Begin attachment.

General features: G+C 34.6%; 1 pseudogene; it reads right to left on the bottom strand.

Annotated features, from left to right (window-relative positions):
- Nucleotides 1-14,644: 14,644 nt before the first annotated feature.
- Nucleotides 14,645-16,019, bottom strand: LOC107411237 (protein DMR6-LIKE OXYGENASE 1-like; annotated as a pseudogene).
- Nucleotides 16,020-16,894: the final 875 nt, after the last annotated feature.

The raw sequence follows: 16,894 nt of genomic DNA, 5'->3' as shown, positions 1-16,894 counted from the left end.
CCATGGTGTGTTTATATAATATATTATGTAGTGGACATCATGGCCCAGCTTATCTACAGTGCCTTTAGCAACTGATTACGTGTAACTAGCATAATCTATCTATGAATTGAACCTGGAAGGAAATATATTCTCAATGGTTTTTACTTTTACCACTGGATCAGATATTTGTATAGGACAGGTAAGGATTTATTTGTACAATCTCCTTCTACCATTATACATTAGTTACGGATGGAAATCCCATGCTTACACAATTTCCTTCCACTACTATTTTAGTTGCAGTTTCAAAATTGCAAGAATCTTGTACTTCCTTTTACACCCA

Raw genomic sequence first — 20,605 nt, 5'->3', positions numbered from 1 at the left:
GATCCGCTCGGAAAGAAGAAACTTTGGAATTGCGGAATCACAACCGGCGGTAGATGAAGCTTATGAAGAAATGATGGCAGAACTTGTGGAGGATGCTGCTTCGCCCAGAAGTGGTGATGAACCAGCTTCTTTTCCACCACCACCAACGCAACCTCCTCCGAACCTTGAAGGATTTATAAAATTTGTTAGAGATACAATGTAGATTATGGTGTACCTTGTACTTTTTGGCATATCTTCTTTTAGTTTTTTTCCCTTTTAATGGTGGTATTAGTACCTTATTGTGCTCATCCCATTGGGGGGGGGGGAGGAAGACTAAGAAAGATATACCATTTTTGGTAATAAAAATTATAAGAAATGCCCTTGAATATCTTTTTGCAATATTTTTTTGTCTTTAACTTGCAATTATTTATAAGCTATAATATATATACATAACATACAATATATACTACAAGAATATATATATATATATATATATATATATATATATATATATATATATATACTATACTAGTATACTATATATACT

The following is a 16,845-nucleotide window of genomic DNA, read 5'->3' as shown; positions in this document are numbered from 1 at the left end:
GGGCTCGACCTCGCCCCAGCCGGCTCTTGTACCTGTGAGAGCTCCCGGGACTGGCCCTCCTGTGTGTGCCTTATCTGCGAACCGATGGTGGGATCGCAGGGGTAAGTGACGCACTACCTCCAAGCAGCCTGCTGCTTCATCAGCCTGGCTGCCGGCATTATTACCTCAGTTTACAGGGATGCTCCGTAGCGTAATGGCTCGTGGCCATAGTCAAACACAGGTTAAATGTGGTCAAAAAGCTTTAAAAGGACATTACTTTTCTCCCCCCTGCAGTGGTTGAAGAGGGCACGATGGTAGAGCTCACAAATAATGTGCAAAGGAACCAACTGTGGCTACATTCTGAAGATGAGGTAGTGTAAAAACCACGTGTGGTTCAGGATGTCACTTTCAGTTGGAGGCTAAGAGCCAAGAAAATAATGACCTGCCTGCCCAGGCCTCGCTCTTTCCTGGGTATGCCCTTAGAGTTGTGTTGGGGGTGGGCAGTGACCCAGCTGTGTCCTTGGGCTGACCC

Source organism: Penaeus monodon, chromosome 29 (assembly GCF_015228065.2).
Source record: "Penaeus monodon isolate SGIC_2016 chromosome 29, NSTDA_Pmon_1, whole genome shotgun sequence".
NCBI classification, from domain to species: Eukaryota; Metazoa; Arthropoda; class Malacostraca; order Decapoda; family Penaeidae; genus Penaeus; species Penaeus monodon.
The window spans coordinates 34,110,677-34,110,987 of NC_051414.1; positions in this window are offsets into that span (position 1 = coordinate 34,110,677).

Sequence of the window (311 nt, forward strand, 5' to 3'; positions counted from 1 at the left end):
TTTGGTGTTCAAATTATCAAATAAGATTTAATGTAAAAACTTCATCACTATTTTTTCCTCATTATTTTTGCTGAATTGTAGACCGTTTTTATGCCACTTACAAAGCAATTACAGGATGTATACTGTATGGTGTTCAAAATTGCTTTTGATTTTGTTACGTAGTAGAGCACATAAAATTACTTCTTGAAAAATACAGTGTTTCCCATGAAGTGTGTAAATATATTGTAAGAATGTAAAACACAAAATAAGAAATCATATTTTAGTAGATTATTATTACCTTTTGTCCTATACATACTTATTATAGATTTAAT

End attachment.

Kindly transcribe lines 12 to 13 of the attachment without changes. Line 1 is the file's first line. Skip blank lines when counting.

Source organism: Penaeus monodon, chromosome 29 (assembly GCF_015228065.2).
Source record: "Penaeus monodon isolate SGIC_2016 chromosome 29, NSTDA_Pmon_1, whole genome shotgun sequence".